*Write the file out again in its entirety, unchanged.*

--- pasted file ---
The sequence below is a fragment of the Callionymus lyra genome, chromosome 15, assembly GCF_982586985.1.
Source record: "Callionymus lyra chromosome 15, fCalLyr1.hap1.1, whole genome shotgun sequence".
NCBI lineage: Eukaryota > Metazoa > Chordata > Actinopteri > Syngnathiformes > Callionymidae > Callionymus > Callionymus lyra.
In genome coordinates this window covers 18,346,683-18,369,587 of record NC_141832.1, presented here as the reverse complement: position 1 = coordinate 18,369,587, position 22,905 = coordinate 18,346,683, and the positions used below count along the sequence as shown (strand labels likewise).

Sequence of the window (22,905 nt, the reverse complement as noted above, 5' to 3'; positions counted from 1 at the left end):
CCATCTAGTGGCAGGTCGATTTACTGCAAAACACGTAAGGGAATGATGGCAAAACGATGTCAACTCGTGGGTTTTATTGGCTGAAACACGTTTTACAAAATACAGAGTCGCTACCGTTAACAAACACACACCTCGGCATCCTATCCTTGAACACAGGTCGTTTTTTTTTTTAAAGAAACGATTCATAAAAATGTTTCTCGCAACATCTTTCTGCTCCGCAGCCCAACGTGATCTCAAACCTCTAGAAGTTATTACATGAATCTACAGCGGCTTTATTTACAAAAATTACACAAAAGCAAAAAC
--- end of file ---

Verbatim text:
The sequence below is a fragment of the Callionymus lyra genome, chromosome 15, assembly GCF_982586985.1.
Source record: "Callionymus lyra chromosome 15, fCalLyr1.hap1.1, whole genome shotgun sequence".
NCBI lineage: Eukaryota > Metazoa > Chordata > Actinopteri > Syngnathiformes > Callionymidae > Callionymus > Callionymus lyra.
In genome coordinates this window covers 18,346,683-18,369,587 of record NC_141832.1, presented here as the reverse complement: position 1 = coordinate 18,369,587, position 22,905 = coordinate 18,346,683, and the positions used below count along the sequence as shown (strand labels likewise).

Sequence of the window (22,905 nt, the reverse complement as noted above, 5' to 3'; positions counted from 1 at the left end):
CCATCTAGTGGCAGGTCGATTTACTGCAAAACACGTAAGGGAATGATGGCAAAACGATGTCAACTCGTGGGTTTTATTGGCTGAAACACGTTTTACAAAATACAGAGTCGCTACCGTTAACAAACACACACCTCGGCATCCTATCCTTGAACACAGGTCGTTTTTTTTTTTAAAGAAACGATTCATAAAAATGTTTCTCGCAACATCTTTCTGCTCCGCAGCCCAACGTGATCTCAAACCTCTAGAAGTTATTACATGAATCTACAGCGGCTTTATTTACAAAAATTACACAAAAGCAAAAAC